Wednesday, March 20, 2019

Leadership lessons from a guitar hero

strategy+business, March 19, 2019

by Theodore Kinni

About an hour into Still on the Run, a documentary exploring the career of rock guitar god Jeff Beck, Eric Clapton, another deity in the pantheon, pops up on screen and says, “I don’t even know how he’s doing it half the time.” Clapton is talking about Beck’s ability to give voice to the guitar. But his comment set me to wondering how Beck developed his unique style and what, if any, lessons his nearly 60-year career might offer those who aspire to reach the top of the business world.

With CEO tenure in large companies running five years or so, the fact that Beck has been numbered among the world’s best guitarists for about 10 times that long is worth exploring. Surely, innate talent and endless hours of practice count for a lot. But loads of guitarists have both, and haven’t had careers that lasted as long as the average CEO’s. Beck, however, has been an inveterate seeker of innovation in both technology and technique. And this habit has enabled the 74-year-old London-born musician to continuously expand his capabilities and transform his sound.

Jeff Beck performs at the Bataclan in Paris in 1973.

Photograph by Philippe Gras / Alamy

As biographer Martin Power tells it in Hot Wired Guitar: The Life of Jeff Beck (Omnibus Press, 2014), Beck’s parents valued musicianship, but not the electric guitar, which in the 1950s was associated with rockabilly and other disreputable musical genres. When his parents refused even to spring for new strings for a borrowed guitar, the teenager began building his own crude instruments. Unable to tune his early efforts, Beck learned to bend the strings to pitch while playing, a work-around that became a signature. The wannabe lead guitarist stole the pickup needed for his first electric guitar and built its amp in his school’s science department. Since then, Beck continually explored and adopted technological advances in guitar effects and electronics — such as tape-delay units, fuzz boxes, and guitar synthesizers — to shape and extend his playing.

Beck’s eagerness to learn and incorporate techniques from far-flung places is another hallmark of his career. Like Clapton, he learned from American blues giants — and rode the wave of cultural appropriation that gave rise to rock and roll. According to Power’s biography, Beck says that the first time he heard Jimi Hendrix play, he thought, “Oh, Christ, all right, I’ll become a postman.” Then he followed Hendrix around to learn how he created his sound. Other inspirations include a women’s choir that recorded Bulgarian folk songs, operatic tenor Luciano Pavarotti, and electronic dance music. Beck describes his resulting style as “a form of insanity…. A bit of everything, really. Rockabilly licks, Jimi Hendrix, Ravi Shankar, all the people I’ve loved to listen to over the years. Cliff [Gallup], Les [Paul], Eastern and Arabic music, it’s all in there.” Read the rest here.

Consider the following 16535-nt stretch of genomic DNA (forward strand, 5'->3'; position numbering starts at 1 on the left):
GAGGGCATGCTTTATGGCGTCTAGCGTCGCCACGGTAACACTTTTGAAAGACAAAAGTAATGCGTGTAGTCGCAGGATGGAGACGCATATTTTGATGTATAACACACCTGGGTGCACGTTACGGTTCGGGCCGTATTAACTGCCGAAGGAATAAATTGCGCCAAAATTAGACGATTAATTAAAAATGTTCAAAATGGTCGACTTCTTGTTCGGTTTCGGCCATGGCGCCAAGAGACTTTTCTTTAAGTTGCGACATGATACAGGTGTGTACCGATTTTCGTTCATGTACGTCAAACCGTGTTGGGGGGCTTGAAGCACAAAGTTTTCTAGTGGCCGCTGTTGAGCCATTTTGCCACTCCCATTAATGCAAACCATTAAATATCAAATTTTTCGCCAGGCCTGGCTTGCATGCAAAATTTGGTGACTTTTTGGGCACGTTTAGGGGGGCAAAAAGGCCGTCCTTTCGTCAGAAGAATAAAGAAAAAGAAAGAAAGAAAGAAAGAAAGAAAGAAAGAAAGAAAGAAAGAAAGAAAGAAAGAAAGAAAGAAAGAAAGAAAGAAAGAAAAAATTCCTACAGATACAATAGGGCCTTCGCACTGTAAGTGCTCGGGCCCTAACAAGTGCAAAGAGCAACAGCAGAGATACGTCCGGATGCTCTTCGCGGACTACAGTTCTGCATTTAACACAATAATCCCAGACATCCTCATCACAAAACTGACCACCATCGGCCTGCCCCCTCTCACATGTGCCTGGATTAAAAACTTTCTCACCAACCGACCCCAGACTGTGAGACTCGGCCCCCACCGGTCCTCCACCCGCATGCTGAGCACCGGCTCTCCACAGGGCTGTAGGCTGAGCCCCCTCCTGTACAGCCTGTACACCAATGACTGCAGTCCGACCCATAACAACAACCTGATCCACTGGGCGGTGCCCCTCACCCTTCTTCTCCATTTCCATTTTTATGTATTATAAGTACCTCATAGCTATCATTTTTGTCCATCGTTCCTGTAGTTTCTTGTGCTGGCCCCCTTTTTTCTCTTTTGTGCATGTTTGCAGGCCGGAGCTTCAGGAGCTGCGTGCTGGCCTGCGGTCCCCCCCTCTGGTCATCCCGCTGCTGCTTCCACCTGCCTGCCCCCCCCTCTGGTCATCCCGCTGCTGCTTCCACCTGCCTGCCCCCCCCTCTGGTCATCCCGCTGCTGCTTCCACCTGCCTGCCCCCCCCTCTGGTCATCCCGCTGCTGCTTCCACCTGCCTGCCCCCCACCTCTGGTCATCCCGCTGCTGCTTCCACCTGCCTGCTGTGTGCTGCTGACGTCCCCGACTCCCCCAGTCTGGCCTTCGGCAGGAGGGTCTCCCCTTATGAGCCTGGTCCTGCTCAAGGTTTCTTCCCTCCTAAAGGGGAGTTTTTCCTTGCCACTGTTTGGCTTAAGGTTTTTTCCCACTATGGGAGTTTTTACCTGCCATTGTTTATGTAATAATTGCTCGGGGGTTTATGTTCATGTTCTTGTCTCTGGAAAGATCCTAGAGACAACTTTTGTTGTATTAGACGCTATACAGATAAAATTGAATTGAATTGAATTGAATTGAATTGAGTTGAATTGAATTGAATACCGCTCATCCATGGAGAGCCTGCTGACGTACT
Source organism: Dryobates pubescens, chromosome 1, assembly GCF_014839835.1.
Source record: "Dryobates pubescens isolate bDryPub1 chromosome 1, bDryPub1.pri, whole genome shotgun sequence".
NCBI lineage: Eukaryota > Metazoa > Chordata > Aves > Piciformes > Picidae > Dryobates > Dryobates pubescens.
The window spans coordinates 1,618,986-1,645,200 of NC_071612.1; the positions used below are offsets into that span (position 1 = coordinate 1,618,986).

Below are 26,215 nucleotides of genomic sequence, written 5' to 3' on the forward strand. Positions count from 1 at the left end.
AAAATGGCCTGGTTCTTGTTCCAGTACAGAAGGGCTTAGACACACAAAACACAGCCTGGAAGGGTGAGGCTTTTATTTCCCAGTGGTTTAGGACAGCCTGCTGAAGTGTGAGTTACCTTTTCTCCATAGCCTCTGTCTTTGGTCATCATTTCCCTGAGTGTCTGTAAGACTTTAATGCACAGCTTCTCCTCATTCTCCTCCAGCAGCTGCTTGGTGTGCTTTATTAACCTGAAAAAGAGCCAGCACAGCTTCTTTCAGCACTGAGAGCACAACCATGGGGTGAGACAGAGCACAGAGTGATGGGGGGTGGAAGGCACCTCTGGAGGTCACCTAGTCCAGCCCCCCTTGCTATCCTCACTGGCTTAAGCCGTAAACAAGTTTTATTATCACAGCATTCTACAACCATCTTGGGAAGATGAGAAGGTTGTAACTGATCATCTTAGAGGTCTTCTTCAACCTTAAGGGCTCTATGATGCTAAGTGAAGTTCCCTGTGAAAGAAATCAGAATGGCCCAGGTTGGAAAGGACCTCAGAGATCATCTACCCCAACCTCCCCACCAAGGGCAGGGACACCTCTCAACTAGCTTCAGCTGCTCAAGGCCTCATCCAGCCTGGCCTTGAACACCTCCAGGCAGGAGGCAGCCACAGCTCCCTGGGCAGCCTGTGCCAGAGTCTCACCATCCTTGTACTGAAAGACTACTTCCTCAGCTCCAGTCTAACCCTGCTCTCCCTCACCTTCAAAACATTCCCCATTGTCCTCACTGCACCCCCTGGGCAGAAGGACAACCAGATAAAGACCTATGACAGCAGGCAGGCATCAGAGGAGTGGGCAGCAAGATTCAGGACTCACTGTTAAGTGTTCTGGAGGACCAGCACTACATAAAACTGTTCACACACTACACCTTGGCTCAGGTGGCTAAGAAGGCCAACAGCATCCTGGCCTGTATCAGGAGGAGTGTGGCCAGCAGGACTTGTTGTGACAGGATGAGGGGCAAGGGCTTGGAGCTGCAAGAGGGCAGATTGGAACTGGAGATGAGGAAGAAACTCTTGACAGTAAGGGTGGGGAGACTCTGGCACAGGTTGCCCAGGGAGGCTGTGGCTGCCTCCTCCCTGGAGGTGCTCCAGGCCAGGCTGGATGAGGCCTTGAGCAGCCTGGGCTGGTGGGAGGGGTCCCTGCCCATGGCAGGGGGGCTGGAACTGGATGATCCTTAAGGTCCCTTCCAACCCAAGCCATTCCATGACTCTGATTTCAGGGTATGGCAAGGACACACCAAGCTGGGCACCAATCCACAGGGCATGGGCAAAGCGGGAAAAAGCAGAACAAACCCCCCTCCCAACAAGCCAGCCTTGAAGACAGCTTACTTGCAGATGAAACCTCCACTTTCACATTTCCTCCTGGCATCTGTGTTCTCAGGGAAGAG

Saturday, March 2, 2019

Finding your company’s cultural sweet spot

strategy+business, March 1, 2019

by Theodore Kinni

“Culture eats strategy for breakfast” is a pretty tasty bon mot, though it’s doubtful that Peter Drucker, who usually gets credit for it, actually cooked it up. It can also cause severe indigestion when leaders ignore it. If you’re tempted to join them, read Rule Makers, Rule Breakers, by University of Maryland, College Park, psychology professor Michele Gelfand.

Gelfand has been studying culture and social norms for more than 20 years. Ever wonder why conjuring up a “burning platform” galvanizes workers instead of sending them scurrying for the exit doors? It’s the same reason that the heartbeats of firewalkers in the Spanish village of San Pedro Manrique, as well as the people watching them, become synchronized. It’s also why test subjects who eat fiery chili peppers together report a higher sense of bonding, and work better together in subsequent economic games. “Social norms, like participating in rituals, can increase group cohesion and cooperation,” says Gelfand.

Social norms are the glue that holds groups together. “They give us our identity, and help us coordinate in unprecedented ways,” Gelfand writes. “Yet cultures vary in the strength of their social glue, with profound consequences for our worldviews, our environments, and our brains.” And for companies, too. Read the rest here.

Friday, March 1, 2019

Two Capabilities for Building Organizational Agility

Learned a lot lending an editorial hand here:

Boss Magazine, March 2019

by David Mallon

deloitte agility, boss magazine

A few years ago, agility was considered a competitive advantage — a trait that a company could develop and nurture to get a leg up in its industry and markets. But late last year, when Forbes Insights conducted a survey of 1,000 executives across industries and geographies, 81 percent of them identified organizational agility as the most important characteristic of a successful organization. Today, agility isn’t about raising the competitive stakes; it’s an organizational trait needed to get into the game.

At its core, agility is simply the ability to change direction quickly in response to external conditions. The problem, of course, is that for the past century, people have been building companies that were anything but agile.

How can you make your company more agile? Focus your efforts on developing the two capabilities that define the trait: sense and response. Read the rest here.